"“We have lent a huge amount of money to the U.S. Of course we are concerned about the safety of our assets. To be honest, I am definitely a little worried.” "

Chinese premier Wen Jiabao 12th March 2009

""We have a financial system that is run by private shareholders, managed by private institutions, and we'd like to do our best to preserve that system."

Timothy Geithner US Secretary of the Treasury, previously President of the Federal Reserve Bank of New York.1/3/2009

Wednesday, January 02, 2008

Jeremy Clarkson - drives car - Amazing pictures !!!!

Jeremy Clarkson does a round up of Asian car news for us ....

In 2006, more than 7.2 million passenger cars were sold in China, more than in Japan and second only to the United States. In 2007 sales have risen 20% to 8.7 Mn.

The demand is met principally by domestic manufacturers, many of them small and state run - now in a significant move, orchestrated by Beijing, to consoldidate the industry , Shanghai Automotive Industry Corp (SAIC), one of China's largest car groups, and their rival Nanjing Auto (owners of the MG brand) have announced a merger.

SAIC have partnerships with General Motors and Volkswagen and Nanjing will be shedding their partnership with Fiat who are building up their brand with Chery Automobile in the Central province of Ansui but will continue development of trucks and commercial vehicles with Nanjing.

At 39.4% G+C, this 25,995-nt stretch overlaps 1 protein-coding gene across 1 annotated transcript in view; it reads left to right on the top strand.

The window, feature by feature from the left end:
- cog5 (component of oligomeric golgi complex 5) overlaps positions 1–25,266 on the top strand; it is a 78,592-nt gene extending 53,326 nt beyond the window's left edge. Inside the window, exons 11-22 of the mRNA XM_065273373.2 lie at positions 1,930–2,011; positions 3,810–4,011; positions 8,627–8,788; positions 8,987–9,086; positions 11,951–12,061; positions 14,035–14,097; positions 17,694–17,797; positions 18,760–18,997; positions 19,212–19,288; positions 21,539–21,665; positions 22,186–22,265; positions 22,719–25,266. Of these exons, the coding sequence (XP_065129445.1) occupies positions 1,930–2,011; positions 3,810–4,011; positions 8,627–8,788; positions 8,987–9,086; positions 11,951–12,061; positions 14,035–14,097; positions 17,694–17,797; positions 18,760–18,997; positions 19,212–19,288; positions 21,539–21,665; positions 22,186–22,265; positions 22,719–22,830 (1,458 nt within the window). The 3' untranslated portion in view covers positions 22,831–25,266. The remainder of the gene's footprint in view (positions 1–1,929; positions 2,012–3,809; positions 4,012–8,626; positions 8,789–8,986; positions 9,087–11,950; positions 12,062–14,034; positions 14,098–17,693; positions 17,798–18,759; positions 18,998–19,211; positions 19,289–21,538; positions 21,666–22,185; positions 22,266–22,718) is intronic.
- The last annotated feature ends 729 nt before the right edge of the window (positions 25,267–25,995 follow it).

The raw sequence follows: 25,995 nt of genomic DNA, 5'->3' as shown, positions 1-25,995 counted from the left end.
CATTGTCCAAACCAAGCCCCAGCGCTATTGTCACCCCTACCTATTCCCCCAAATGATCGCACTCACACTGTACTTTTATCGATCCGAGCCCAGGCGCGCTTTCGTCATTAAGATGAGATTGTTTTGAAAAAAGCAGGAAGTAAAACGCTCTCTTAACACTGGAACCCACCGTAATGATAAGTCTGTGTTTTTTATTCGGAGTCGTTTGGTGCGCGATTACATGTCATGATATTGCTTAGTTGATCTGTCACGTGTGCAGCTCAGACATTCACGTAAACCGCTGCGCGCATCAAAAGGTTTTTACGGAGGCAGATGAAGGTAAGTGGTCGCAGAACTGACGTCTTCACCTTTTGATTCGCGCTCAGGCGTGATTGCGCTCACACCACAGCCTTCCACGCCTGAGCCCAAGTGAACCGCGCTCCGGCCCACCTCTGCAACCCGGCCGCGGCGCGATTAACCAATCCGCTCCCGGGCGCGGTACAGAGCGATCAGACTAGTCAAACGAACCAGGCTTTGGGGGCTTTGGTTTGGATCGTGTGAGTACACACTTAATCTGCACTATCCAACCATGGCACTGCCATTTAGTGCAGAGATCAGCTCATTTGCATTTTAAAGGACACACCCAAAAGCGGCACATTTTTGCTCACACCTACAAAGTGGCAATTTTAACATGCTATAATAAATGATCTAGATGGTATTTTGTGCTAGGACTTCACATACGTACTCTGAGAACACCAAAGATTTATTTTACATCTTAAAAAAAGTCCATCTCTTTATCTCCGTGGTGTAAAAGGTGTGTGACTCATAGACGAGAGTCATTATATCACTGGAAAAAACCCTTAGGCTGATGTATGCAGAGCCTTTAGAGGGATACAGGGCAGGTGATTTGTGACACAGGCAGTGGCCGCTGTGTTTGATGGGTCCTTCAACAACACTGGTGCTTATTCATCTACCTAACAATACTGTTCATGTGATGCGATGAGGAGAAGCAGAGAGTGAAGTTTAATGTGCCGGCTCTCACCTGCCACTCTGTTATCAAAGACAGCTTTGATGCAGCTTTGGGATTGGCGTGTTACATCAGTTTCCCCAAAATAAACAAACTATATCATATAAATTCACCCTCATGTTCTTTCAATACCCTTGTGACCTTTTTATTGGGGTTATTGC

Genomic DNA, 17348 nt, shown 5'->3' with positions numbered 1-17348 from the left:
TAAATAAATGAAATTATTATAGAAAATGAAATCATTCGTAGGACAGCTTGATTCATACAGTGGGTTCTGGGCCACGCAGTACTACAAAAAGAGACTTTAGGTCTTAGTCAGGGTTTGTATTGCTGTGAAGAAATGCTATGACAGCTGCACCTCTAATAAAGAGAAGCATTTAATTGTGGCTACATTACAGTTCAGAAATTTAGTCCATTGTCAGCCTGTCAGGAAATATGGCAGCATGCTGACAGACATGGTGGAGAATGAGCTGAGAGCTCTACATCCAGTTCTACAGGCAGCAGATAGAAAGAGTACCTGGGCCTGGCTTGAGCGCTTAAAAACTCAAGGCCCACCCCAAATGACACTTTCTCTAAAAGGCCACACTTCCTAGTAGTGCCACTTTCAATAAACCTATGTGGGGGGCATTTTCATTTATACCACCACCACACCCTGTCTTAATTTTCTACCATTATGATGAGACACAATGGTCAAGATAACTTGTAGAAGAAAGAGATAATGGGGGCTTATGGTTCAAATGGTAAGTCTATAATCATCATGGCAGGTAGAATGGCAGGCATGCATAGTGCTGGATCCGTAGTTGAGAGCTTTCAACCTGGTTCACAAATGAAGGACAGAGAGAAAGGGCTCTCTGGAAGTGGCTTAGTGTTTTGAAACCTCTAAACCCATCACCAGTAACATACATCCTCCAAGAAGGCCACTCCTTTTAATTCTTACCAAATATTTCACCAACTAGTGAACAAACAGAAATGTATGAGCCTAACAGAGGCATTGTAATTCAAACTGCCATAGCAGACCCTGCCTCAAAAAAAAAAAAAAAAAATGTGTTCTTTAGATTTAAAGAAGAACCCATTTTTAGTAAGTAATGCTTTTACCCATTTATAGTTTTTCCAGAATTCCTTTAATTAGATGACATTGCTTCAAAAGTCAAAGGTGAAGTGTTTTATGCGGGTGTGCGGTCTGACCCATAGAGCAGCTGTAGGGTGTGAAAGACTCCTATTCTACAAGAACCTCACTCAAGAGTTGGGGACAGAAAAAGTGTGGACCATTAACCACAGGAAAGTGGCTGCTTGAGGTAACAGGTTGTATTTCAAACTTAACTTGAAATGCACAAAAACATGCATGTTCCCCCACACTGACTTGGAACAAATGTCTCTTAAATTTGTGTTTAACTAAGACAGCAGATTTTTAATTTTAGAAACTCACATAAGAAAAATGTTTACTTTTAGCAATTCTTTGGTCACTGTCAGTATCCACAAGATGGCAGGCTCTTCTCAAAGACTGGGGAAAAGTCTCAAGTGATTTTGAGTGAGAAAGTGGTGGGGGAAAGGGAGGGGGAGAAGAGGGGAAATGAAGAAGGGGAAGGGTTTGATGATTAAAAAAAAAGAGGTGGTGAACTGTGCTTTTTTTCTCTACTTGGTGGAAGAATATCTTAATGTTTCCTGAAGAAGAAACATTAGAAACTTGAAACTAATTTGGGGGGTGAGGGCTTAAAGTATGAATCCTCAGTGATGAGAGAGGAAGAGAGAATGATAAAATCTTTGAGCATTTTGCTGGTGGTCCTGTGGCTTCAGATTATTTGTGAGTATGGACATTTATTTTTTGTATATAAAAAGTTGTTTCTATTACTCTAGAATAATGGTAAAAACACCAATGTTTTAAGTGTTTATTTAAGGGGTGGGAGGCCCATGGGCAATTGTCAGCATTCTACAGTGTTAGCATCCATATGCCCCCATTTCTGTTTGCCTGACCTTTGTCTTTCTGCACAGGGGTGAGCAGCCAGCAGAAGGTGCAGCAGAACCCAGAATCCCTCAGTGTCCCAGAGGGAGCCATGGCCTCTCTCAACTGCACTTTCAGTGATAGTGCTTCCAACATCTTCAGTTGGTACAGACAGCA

The deal will also unite the two parts of Rover sold last year - SAIC introduced the Roewe 750 to the Chinese market last year based on Rover 75 technology (and plant imported from UK) and is priced to compete with Toyota's locally-made Camry.

SAIC sold 1.25 million vehicles in the first 10 months of 2007 compared with Nanjing Auto's sales of 79,196 vehicles - who have just introduced their uprated MG 7 2 seater sports model.

Plans are in hand apparently to boost UK production and to expand into Europe to develop an international brand and marketplace.

French group PSA, in a joint venture with Dongfeng Motor, sold 200,000 Citroens and Peugeots vehicles in China in 2006, and expect to sell a total of 450,000 units in 2008 and 2009.


Meanwhile for Japanese manufacturers , production is booming , the world's largest car maker , , Toyota built 803,663 cars and light trucks in December , up 9.2% from a year earlier. Honda’s output rose 10 % to 363,046. Toyota global output rose 10 % to 9.018 million vehicles in 2006 with record US $11.8 billion profits - In 2007 they plan for global output of 9.42 million vehicles and sales of 9.34 million units.

Japanese carmakers are looking to boost production overseas to counter currency fluctuations in Europe and the US and to deliver to emerging markets. Toyota opened a factory in St Petersburg, Russia, last week and Nissan will also open one in 2009..

Nissan, the third-largest carmaker, increased global production by 15% to 335,088 last month.

It is worth remembering that number of cars sold worldwide totaling 53 million in 2007 (ish)....also a little reminder for cost conscious tree huggers in the US - Toyota dominates the hybrid car market. 1 out of every 2 hybrids sold last month (Nov) was a Prius. 4 out of every 5 were from Toyota or Lexus.